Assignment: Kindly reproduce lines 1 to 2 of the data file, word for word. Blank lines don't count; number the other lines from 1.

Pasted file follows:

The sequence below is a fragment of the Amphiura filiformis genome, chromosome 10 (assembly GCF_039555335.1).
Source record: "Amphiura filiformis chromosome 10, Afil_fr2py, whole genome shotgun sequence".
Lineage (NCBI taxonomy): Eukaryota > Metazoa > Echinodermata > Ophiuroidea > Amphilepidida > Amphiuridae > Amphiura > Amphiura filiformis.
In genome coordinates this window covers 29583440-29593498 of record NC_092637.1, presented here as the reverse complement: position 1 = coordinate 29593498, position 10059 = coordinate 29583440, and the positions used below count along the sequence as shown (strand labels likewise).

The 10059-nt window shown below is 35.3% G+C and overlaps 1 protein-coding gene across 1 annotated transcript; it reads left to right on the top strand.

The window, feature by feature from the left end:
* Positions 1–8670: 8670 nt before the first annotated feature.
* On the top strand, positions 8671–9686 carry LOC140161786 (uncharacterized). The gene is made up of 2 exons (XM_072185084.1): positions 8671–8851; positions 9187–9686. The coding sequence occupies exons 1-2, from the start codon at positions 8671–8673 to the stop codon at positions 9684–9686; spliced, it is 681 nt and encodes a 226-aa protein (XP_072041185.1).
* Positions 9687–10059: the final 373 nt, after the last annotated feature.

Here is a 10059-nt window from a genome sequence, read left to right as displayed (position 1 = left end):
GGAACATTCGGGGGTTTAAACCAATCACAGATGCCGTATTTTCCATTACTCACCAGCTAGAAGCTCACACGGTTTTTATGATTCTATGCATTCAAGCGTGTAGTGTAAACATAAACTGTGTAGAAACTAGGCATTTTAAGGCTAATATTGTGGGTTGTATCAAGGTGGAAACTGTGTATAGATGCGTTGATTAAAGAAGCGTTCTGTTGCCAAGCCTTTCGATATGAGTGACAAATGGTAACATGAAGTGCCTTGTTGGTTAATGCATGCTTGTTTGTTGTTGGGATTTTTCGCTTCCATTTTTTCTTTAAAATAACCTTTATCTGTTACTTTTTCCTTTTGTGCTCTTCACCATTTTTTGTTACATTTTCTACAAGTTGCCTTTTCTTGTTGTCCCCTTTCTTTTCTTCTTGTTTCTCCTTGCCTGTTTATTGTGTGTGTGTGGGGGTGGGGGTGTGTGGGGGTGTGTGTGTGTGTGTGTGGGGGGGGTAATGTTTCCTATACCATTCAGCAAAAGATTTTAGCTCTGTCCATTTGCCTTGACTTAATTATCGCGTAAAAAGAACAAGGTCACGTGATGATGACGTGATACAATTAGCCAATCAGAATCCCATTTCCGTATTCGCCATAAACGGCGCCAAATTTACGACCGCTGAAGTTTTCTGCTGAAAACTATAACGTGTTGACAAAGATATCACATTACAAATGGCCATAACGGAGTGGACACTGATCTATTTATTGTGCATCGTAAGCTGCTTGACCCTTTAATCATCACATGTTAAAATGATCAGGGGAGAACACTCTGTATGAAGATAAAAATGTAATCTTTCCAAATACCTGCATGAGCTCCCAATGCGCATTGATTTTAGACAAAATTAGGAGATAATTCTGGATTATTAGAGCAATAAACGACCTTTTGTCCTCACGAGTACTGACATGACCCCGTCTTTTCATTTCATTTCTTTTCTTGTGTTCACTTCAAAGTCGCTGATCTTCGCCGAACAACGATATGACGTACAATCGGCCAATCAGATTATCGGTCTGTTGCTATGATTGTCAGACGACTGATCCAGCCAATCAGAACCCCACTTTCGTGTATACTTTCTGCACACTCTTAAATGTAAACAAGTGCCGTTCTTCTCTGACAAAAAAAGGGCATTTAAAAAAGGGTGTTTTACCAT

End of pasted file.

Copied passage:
The sequence below is a fragment of the Amphiura filiformis genome, chromosome 10 (assembly GCF_039555335.1).
Source record: "Amphiura filiformis chromosome 10, Afil_fr2py, whole genome shotgun sequence".